It’s always good to see an established builder move out of their comfort zone, and even better to see them land a king hit at the same time. I’d never have guessed this vintage dirt bike was from Clay Rathburn of Atom Bomb Custom, but his signature attention to detail is evident throughout.
“As long as I can remember I’ve thought dirt bikes were some of the most beautiful motorcycles made,” Clay reveals. “I think some of that influence shows up from time to time in my rigid customs.” So nearly two years ago, Clay started planning the frame for this bike. “Beyond ‘build a Triumph dirt bike’ there wasn’t much of a firm plan,” he admits. “I had a Yamaha front end on hand, and some shocks from a Husqvarna.”
Somewhere along the way, the project took a turn towards a serious all-out custom build. When Race Tech got involved with the suspension, Clay knew there was no turning back. “The madness took over,” he says. “One thing you don’t see very often is a full-on custom dirt bike. So I decided to go full bore on making this bike as functional and nice as I possibly could.”
The motor is from a 1974 Triumph Bonneville, but it’s a little big for a dirt bike. So Clay cut the front motor mount ‘triangle’ off the cases, so he could slide the engine much closer to the front of his custom-designed frame. It also meant he could build a swing arm 3.5” longer than a stock oil-in-frame Triumph, with no increase in wheelbase.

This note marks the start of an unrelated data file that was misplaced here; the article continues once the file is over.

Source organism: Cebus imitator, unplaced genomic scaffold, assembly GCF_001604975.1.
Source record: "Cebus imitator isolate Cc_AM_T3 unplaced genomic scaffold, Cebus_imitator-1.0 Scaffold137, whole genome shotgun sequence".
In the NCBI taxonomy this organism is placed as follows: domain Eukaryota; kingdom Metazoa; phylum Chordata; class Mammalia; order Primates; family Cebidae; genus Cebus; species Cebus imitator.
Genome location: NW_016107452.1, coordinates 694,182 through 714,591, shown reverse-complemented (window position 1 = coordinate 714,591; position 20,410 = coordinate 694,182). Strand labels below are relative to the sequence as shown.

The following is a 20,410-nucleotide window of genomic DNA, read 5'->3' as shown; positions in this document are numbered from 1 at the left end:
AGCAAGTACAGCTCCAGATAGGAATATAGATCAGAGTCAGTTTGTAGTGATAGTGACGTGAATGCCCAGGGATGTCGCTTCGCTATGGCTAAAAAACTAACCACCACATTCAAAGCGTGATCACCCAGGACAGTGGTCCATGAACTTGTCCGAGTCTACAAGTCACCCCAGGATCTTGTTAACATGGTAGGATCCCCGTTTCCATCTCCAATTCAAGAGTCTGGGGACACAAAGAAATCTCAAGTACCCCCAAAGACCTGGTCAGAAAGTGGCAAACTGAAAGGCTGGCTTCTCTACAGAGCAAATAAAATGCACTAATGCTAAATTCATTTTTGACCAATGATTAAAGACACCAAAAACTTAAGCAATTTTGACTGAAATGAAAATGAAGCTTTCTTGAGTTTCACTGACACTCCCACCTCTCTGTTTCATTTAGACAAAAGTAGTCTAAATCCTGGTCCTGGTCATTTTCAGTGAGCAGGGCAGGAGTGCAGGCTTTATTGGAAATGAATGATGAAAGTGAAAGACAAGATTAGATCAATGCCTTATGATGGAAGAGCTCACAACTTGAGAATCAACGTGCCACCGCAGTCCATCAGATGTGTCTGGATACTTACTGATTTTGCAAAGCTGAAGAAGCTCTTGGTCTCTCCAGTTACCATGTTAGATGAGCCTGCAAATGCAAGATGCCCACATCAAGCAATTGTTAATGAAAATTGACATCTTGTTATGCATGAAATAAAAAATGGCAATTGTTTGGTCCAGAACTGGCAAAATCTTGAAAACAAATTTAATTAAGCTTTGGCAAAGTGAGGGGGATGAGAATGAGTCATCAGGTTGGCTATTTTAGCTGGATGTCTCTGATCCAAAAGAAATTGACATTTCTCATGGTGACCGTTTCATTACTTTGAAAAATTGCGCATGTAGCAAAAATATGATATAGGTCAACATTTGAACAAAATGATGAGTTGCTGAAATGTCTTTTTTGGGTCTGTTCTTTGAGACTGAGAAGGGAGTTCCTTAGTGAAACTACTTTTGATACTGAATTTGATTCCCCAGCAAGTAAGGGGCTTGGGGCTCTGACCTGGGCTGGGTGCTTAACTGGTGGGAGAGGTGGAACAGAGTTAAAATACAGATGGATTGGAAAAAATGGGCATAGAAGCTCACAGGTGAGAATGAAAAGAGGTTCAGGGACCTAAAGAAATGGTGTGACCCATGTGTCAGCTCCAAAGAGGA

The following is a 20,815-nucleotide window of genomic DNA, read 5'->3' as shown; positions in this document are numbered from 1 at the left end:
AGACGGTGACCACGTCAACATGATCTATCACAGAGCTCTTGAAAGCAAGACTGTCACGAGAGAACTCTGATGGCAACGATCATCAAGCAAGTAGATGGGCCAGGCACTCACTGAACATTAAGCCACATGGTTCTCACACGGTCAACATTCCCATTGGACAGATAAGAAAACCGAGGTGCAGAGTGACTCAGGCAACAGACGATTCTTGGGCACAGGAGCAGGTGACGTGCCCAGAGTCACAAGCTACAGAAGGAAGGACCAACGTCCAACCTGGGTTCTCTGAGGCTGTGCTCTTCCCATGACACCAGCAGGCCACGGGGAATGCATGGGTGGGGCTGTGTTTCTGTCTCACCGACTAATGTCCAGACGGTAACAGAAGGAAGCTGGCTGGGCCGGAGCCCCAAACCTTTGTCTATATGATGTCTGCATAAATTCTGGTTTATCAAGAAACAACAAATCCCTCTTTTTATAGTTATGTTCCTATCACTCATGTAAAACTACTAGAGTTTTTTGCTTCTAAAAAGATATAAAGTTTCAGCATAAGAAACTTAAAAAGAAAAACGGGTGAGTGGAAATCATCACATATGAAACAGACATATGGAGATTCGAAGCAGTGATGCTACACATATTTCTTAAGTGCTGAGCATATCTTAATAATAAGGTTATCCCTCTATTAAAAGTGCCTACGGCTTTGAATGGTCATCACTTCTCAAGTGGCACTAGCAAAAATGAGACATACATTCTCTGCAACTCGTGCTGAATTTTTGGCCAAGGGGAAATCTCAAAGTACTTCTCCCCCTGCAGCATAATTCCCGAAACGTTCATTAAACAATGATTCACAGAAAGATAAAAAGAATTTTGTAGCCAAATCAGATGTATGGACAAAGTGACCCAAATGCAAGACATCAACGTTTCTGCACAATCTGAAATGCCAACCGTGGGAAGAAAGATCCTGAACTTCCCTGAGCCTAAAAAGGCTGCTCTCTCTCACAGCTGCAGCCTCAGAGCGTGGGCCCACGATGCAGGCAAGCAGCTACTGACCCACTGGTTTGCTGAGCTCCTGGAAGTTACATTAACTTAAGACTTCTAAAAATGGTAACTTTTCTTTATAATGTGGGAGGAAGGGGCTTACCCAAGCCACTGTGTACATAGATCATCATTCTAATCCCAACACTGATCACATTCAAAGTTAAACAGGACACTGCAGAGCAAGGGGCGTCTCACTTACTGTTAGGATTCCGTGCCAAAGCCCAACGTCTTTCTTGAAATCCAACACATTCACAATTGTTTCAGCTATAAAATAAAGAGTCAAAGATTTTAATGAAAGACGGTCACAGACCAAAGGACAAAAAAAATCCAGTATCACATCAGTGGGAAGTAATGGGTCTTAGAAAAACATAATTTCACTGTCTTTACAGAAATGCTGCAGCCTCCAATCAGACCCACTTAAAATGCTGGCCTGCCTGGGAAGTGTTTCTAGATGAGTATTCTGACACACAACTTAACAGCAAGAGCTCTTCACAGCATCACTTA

The stock Bonneville motor points the carbs outboard at a wide angle, which gets in the way on a dirt bike. “Logic would dictate switching to a single carb head … but 10-bolt single carb heads are difficult to locate, and I really wanted to keep it twin carb, so I decided to relocate the intake ports. After a three-day weekend of welding, milling and working with the die grinder, the head now has intake ports that are moved inboard about an inch and a half—and the carbs point straight back.” Everything now tucks nicely inside the frame.
The other parts are all beautifully thought out. “I gave the rear hub to my machinist pal Chris Morris and asked him to make it lighter,” says Clay. “Two days later he handed me the most beautiful conical Triumph hub I’ve ever seen—with every surface turned down, and flutes cut into the area behind the sprocket. It’s just beautiful, and over a pound lighter than stock.”
Once the bike was a roller, Clay added the finishing touches. Burns Stainless supplied the handmade exhaust collector and muffler, and also engineered the pipe lengths. Rebel Gears cut a custom rear sprocket to run a 520 chain rather than the stock 530. DC Plastics custom-molded the fenders. Industrial Hard Carbon applied black carbon coating on the 43mm KYB fork legs, and Powder 365 helped powdercoat the engine. The tank is loosely patterned after a stock Triumph, but around three inches shorter and with deeper knee pockets and a rounder shape. The side panels were rolled by hand with a step roll.
“Since this was a personal project I wasn’t able to work on it every day,” says Clay. “It often sat for weeks without being touched. In fact, we moved our home and shop 200 miles and finished four other motorcycles while this project was ongoing!” Despite the upheaval, RVA Overland was one of the most time-intensive builds to come out of Atom Bomb. “By the time it was wrapped up a few days ago, it was more of an obsession than anything else,” says Clay.
I’d say it was an obsession worth pursuing, and one of the most accomplished off-road builds we’ve seen in a long time.